In later life he was deeply critical of the United Irishmen's middle-class leadership, denouncing them as ‘foreign-aid men’ who were unwilling to risk their property in a popular uprising and who undermined the movement by their over-reliance on a French invasion. His distrust of middle-class radicals was, he believed, the main reason why he had never been arrested, although his ability to merge into the working classes and his determination never to be taken alive probably also contributed. He claimed that the neglect of fundamental social issues by most of the United Irish leadership greatly weakened the movement, and that there could be no solid basis for liberty until radical measures were taken to alleviate poverty. He foretold the fall of the landed classes, claiming that their monopoly of land ownership was immoral and untenable. Believing that God had given the land to all rather than to a privileged few, and that those who worked it had a right to its benefits, he denounced limited agrarian reforms such as fixity of tenure as ‘a fixity forever in famine’ (Madden, 290). Instead he proposed a thorough reorganisation of society through the abolition of hierarchical structures and the establishment of small self-governing cooperative communities, akin to those advocated by the Welsh social reformer Robert Owen (1771–1858), which would share out wealth according to need. He was critical of the gradual reforms and laissez-faire liberalism of Daniel O'Connell (qv), but by the 1840s he had joined the Repeal Association and believed that independence could be achieved by moral force. With the onset of the Great Famine in 1845, he lamented the absence of men such as McCracken, Neilson, Russell, and Emmet, who could have given leadership to popular disaffection, and he maintained that the economic depression of the mid 1840s heralded the collapse of capitalism.
Hope's political outlook was based on strongly held Christian principles. In his youth he worshipped with a presbyterian seceding congregation in Templepatrick, but was troubled by the anti-catholic prejudices of the minister, the Rev. Isaac Patten, and was later refused communion by that congregation. Religious animosity appalled Hope, and he denounced the clergy's role in fomenting sectarian divisions. He regarded all Christians as members of one church, and had his children baptised in Dublin by a catholic priest.
The historian R. R. Madden (qv) met Hope in 1843 when he was 80 and encouraged him to write his memoirs, which form an invaluable record of the career and perspectives of a working-class United Irishman. Madden described him as of medium height, ‘his frame slight but compact, his features remarkable for the tranquillity and simplicity of their expression . . . he is always in good humour, gay without levity . . . strictly moral, utterly fearless, inflexible and incorruptible’ (Madden, 220). Hope wrote some verse, later published by Madden, and also had an interest in the Irish language, owning several books in Irish. After suffering poor health for some years, he died on 10 February 1847 at 1 Lancaster Street, Belfast, the home of his son Henry. He was buried at Mallusk graveyard, Newtownabbey, Co. Antrim; the grave is marked by a large limestone memorial erected by Madden. His portrait by William Charles Nixon (1813–78) is in the Ulster Museum, Belfast, and he features as a major character in several novels on 1798, notably The northern iron (1907) by George Birmingham (qv), and in the plays Castlereagh by Thomas Carnduff (qv) and Northern Star (1984) by Stewart Parker (qv).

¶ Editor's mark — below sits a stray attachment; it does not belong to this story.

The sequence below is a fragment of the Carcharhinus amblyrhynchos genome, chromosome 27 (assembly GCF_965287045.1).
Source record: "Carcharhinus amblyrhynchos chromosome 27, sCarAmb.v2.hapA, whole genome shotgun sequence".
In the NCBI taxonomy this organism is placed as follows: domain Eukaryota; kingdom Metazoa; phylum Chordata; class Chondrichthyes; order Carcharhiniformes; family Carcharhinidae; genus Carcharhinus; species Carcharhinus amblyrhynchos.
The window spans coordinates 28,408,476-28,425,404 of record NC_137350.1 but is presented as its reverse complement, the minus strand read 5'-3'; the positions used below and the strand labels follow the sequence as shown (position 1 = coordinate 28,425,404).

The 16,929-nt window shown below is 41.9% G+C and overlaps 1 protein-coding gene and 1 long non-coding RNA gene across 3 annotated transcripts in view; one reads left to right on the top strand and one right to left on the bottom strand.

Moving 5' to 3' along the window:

The best-known United Irish working man, Hope was celebrated by left-wing republicans for his radical social ideals. His keen awareness of class antagonisms within the United movement has attracted the interest of Marxists, but he was essentially a plebeian radical with a strong sense of social injustice, rather than a pioneering socialist. His criticisms of United Irish social failings were filtered through the Owenite socialism of his later years, and his main contribution to the United movement was as an activist rather than a theorist.
He was predeceased by his wife Rose Mullan (b. 3 December 1770; d. 25 May 1830), daughter of a master weaver and sister of Luke Mullan, a United Irishman. She often assisted Hope, carrying messages and arms for the United Irishmen. He described her as a ‘gifted’ woman ‘with every advantage of mind and person, she was everything in this world to me, and when I lost her my happiness went to the grave with her’ (Madden, 226). They had three surviving children: Luke Mullan Hope (1794–1827), editor of the Rushlight, a short-lived magazine (1824–5) that sought to revive the ideals of the United Irishmen; Henry Joy McCracken Hope (1809–72), who wrote some religious verse; and Robert Emmet Hope (1812–64).